Govt moves bill to deal with black money stashed abroad
20 Mar 2015
The government today introduced a comprehensive new legislation on black money in the Lok Sabha that would specifically deal with black money stashed abroad.
The bill provides for separate taxation of any undisclosed income in relation to foreign income and assets. Such income will henceforth not be taxed under the Income-tax Act but under the stringent provisions of the proposed new legislation.
The bill, titled `Undisclosed Foreign Income and Assets (Imposition of New Tax) Bill, 2015,' provides for imprisonment up to 10 years for concealing a foreign account, tax at the rate of 30 per cent along with penalty at the rate of 300 per cent of tax dues. The bill also proposes to do away with compounding of offences and settlements.
The bill, however, provides for a small window for those holding overseas assets to declare their wealth, pay taxes and penalties to escape punitive action.
The bill proposes to make concealment of income and evasion of tax in relation to a foreign asset a 'predicate offence' under the Prevention of Money Laundering Act (PMLA) , which will enable the enforcement agencies to attach and confiscate the accounted assets held abroad and launch proceedings.
It also seeks to make non-filing of income-tax returns or filing of returns with inadequate disclosure of foreign assets liable for prosecution, with punishment of rigorous imprisonment of up to 7 years.
The proposed Act will apply to all persons resident in India. Provisions of the Act will apply to both undisclosed foreign income and assets (including financial interest in any entity).
Violation of the provisions of the proposed new legislation will entail stringent penalties.
The penalty for non-disclosure of income or an asset located outside India will be equal to three times the amount of tax payable thereon, ie, 90 per cent of the undisclosed income or the value of the undisclosed asset. This is in addition to tax payable at 30 per cent.
Failure to furnish return in respect of foreign income or assets will attract a penalty of Rs10 lakh. The same amount of penalty is prescribed for cases where the assessee has filed a return of income, but has not disclosed the foreign income and asset or has furnished inaccurate particulars of the same.
The bill proposes enhanced punishment for various types of violations.
The punishment for willful attempt to evade tax in relation to a foreign income or an asset located outside India will be rigorous imprisonment from three years to ten years. In addition, it will also entail a fine.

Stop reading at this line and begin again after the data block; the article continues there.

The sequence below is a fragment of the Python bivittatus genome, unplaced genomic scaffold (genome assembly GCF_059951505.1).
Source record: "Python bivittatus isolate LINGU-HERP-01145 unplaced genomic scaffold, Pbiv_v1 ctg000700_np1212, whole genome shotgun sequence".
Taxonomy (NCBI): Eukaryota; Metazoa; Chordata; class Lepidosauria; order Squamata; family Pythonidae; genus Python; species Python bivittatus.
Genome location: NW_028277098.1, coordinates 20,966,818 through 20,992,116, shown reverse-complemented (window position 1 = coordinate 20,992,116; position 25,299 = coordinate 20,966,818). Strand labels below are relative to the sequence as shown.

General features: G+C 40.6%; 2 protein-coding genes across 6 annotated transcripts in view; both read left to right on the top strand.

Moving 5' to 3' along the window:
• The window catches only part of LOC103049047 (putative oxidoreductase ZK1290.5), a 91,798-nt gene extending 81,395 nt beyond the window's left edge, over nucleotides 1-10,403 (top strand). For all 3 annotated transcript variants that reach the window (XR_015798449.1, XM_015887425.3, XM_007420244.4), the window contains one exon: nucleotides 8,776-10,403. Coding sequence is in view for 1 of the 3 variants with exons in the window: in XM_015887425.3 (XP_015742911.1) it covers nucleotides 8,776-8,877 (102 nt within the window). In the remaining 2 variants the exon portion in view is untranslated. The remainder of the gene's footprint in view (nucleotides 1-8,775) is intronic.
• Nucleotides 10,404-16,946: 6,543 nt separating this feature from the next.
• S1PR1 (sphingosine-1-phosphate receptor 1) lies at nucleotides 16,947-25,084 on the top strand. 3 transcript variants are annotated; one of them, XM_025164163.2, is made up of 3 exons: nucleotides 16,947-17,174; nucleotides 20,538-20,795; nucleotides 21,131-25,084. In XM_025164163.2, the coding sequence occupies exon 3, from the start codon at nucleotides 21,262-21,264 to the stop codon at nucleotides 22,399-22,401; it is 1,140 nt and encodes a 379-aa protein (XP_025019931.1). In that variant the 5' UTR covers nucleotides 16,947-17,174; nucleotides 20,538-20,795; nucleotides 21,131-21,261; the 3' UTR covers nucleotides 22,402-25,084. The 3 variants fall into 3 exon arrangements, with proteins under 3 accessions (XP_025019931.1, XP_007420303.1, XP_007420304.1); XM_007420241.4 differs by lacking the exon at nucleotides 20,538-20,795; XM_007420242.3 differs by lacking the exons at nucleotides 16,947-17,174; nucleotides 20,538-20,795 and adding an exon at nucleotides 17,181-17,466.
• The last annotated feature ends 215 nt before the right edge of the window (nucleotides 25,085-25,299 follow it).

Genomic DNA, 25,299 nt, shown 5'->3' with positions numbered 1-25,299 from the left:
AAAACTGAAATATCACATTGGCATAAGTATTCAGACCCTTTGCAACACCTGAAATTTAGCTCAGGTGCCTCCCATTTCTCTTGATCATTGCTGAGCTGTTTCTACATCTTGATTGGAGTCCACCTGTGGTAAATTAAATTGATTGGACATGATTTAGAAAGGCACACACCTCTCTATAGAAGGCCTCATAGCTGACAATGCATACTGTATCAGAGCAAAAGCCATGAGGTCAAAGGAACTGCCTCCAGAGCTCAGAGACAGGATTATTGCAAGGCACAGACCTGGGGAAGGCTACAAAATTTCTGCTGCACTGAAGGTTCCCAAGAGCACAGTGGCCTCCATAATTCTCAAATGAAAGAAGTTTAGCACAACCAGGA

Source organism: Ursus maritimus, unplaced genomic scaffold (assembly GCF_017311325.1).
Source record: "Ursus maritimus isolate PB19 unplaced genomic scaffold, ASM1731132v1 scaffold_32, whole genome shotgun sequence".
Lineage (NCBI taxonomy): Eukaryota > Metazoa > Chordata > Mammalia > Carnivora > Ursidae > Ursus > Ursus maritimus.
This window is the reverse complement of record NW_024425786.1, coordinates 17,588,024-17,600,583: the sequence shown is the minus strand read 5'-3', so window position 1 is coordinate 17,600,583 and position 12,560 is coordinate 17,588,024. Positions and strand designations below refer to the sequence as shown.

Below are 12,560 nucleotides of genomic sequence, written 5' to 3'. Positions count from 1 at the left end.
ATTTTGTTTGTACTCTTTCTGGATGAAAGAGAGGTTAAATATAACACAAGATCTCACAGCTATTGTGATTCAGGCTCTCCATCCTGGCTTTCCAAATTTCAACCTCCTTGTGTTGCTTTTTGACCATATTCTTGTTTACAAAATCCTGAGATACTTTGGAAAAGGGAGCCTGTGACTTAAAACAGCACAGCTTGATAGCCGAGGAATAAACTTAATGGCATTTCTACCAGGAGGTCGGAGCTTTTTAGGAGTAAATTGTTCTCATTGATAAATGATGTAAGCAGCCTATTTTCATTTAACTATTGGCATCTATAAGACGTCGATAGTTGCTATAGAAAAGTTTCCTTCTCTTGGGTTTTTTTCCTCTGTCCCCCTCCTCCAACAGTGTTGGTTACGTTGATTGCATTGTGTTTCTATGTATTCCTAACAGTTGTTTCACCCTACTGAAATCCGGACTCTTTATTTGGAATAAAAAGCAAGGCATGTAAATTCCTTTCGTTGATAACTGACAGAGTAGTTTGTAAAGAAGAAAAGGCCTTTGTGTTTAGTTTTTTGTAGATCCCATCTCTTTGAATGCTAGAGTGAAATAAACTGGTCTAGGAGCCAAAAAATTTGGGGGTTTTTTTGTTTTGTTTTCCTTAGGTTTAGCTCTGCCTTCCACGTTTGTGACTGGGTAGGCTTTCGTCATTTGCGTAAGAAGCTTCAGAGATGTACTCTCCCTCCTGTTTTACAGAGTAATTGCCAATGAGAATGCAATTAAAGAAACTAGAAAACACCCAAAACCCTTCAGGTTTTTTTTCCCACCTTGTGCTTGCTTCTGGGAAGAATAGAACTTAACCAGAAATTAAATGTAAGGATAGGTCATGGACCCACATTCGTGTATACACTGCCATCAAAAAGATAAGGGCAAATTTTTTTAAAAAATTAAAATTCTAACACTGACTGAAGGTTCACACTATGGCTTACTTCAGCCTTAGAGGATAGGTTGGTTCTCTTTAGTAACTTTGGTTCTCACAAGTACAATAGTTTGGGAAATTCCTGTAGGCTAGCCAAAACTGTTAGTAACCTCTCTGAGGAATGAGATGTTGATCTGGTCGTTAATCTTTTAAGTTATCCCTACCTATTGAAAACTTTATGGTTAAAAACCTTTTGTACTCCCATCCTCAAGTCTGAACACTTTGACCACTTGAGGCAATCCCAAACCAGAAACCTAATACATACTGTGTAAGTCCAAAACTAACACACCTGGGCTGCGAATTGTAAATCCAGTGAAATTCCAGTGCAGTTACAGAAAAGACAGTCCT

Failure to furnish a return in respect of foreign assets and bank accounts or income will be punishable with rigorous imprisonment for a term of six months to seven years.
The same term of punishment is prescribed for cases where although the assessee has filed a return of income, but has not disclosed the foreign asset or has furnished inaccurate particulars of the same.
These provisions will also apply to beneficial owners or beneficiaries of such illegal foreign assets.
Abetment or inducement of another person to make a false return or a false account or statement or declaration under the Act will be punishable with rigorous imprisonment from six months to seven years.
This provision will also apply to banks and financial institutions aiding in concealment of foreign income or assets of resident Indians or falsification of documents.
The principles of natural justice and due process of law have been embedded in the Act by laying down the requirement of mandatory issue of notices to the person against whom proceedings are being initiated, grant of opportunity of being heard, necessity of taking the evidence produced by him into account, recording of reasons, passing of orders in writing, limitation of time for various actions of the tax authority, etc.
Further, the right of appeal has been protected by providing for appeals to the Income-tax Appellate Tribunal, and to the jurisdictional High Court and the Supreme Court on substantial questions of law.
To protect persons holding foreign accounts with minor balances, which may not have been reported due to oversight or ignorance, it has been provided that failure to report bank accounts with a maximum balance of up to Rs5 lakh at any time during the year will not entail penalty or prosecution.
Other safeguards and internal control mechanisms will be prescribed in the Rules.
The bill also provides a onetime compliance opportunity for a limited period to persons who have any undisclosed foreign assets which have hitherto not been disclosed for the purposes of income tax.
Such persons may file a declaration before the specified tax authority within a specified period, followed by payment of tax at the rate of 30 per cent and an equal amount by way of penalty.
Such persons will not be prosecuted under the stringent provisions of the new Act.
However, this is not an amnesty scheme as no immunity from penalty is being offered.
The bill also proposes to amend Prevention of Money Laundering Act (PMLA), 2002 to include offence of tax evasion under the proposed legislation as a scheduled offence under PMLA.
The finance minister, in his budget speech, while acknowledging the limitations under the existing law, had conveyed the considered decision of the government to enact a comprehensive new law on black money to specifically deal with black money stashed away abroad.
He had also promised to introduce the new bill in the current session of Parliament.